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Kong H5N1 Outbreak Signals Vaccine Failure
December 10, 2008
SAR's biggest chicken farms - Fung Kong
Tsuen in Yuen Long - revealed that 200 of its birds had dropped dead.
A number of the dead
chickens had been inoculated against the flu, sparking concerns over
the efficacy of the vaccine and a possible mutation of the virus.
The above comments regarding the H5N1 outbreak on a large Hong
Kong farm again raises concerns of a vaccine
failure. These concerns were
raised over the summer when H5N1 was detected in a number of live
markets in Hong Kong (see updated
map). The vaccine in use in Hong Kong is directed against low
path H5N2 in circulation 10 years ago, and has been losing
effectiveness as H5N1 evolves.
A large number of H5N1 sequences from the 2007/2008 outbreak in wild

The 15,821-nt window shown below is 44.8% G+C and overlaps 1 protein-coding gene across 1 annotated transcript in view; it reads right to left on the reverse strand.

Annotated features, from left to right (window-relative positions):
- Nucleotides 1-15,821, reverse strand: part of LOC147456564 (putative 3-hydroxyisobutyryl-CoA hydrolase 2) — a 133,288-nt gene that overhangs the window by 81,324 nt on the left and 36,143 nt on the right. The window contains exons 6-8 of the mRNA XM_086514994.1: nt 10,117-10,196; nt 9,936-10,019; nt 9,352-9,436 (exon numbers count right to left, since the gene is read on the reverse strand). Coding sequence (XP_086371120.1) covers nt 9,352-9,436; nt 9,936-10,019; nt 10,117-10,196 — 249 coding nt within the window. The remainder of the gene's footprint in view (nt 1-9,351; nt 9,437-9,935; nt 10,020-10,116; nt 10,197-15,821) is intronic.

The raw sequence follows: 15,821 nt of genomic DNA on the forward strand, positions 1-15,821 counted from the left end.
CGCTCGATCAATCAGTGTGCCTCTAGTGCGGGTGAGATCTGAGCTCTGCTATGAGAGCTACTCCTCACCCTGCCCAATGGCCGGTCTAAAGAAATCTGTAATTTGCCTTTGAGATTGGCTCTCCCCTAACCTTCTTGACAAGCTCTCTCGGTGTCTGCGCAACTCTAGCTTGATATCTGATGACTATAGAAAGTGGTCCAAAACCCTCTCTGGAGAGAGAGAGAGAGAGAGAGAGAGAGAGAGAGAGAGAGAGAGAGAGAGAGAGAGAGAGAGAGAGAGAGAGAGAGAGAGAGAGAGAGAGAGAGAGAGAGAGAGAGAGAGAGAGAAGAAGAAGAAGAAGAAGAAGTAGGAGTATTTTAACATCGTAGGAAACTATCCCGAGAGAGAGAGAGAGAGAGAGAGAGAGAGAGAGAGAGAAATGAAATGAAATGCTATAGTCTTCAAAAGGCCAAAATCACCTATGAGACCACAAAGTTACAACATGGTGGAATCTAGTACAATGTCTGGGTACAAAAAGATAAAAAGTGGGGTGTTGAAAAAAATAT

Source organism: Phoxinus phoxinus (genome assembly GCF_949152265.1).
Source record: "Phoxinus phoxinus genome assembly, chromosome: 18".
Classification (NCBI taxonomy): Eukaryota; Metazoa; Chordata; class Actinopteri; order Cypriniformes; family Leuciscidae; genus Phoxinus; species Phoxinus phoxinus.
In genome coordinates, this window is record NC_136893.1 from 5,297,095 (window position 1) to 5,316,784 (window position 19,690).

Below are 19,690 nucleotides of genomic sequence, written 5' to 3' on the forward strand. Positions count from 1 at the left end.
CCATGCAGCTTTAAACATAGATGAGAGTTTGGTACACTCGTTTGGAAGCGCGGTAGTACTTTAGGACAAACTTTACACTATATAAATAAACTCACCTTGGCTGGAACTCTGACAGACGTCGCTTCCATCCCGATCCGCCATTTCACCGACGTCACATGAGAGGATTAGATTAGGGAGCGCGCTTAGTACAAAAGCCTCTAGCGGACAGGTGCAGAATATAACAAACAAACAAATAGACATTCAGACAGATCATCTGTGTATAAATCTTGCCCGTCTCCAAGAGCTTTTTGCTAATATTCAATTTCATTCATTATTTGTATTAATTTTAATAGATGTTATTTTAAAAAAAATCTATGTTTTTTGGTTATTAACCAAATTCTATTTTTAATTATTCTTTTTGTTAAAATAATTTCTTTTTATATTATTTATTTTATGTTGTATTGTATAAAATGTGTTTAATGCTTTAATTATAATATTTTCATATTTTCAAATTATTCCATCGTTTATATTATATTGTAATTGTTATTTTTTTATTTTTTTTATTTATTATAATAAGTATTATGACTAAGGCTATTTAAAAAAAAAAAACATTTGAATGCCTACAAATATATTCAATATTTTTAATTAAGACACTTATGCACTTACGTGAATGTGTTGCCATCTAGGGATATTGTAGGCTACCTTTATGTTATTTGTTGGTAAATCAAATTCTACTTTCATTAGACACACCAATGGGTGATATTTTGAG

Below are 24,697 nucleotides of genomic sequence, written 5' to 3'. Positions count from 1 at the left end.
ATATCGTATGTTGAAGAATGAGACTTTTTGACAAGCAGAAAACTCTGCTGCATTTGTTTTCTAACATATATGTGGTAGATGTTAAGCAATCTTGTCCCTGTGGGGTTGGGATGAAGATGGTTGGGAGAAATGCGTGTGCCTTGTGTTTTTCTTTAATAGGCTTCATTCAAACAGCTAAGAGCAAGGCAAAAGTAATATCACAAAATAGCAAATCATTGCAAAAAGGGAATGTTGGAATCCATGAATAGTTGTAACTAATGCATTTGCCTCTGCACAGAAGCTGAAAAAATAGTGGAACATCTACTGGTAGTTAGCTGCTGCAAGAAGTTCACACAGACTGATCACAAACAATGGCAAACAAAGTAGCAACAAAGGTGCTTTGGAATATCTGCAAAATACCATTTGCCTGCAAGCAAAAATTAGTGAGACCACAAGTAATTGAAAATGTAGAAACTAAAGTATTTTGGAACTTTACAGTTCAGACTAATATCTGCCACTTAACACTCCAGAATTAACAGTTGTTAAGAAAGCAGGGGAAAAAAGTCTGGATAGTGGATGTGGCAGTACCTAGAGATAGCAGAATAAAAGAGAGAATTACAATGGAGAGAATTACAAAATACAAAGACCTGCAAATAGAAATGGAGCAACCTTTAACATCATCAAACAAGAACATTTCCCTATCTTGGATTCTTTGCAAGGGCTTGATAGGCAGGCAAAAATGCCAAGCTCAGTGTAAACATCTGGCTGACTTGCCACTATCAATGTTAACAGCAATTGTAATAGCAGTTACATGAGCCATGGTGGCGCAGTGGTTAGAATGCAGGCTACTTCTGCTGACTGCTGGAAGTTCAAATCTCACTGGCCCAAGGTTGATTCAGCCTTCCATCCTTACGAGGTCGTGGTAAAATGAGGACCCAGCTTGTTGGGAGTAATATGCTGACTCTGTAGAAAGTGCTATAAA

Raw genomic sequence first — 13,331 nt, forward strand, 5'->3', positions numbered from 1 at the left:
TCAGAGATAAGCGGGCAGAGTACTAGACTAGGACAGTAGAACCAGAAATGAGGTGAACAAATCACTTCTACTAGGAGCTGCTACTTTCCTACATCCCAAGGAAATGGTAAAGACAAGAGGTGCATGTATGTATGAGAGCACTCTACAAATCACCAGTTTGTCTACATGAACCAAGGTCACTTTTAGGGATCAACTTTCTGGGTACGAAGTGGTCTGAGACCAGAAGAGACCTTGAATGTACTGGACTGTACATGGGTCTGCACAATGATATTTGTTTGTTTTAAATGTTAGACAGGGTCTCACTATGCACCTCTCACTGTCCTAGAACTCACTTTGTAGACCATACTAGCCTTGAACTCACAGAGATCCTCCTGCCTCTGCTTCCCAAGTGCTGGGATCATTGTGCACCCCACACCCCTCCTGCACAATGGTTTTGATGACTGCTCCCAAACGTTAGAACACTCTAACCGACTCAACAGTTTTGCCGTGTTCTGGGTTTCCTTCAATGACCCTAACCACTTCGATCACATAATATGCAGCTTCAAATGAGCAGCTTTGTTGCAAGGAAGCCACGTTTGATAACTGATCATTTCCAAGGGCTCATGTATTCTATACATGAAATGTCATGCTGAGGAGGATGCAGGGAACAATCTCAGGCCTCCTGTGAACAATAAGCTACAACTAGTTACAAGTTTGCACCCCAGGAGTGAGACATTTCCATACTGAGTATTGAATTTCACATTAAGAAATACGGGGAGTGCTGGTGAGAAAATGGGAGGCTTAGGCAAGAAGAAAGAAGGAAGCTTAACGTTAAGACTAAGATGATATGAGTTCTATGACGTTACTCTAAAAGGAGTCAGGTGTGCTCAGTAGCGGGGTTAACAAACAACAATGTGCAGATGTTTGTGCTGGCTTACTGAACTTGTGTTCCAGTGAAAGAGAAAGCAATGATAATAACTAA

birds in Hong Kong have been released (see list here here here here
here) and these sequences are two Fujian
sub-clades (2.3.2 and 2.3.4) in HA although the other seven gene
segments are largely 2.3.4. Human
cases have been reported in Shenzhen
and those sequences were 2.3.4. However, the HA 2.3.2 sequences
migrated to the north last spring and were found in whooper swans in Japan
as well as outbreaks in South
Korea and Russia.
A culler/soldier in South Korea was symptomatic
and was H5
PCR confirmed, although South Korea denied that he was H5N1
infected (but he promptly recovered after treatment with Tamiflu).
The presence of H5N1 in vaccinated flocks on a farm in Hong Kong, as
well as wet markets in Hong Kong during the summer, raises concerns
that H5N1 is evading the outdated vaccine, and may be circulating at
low levels due to partial immunity in vaccinated flocks.
Release of sequence data from the H5N1 outbreaks over the summer, as
well as the current outbreak, would be useful.
at Nature Precedings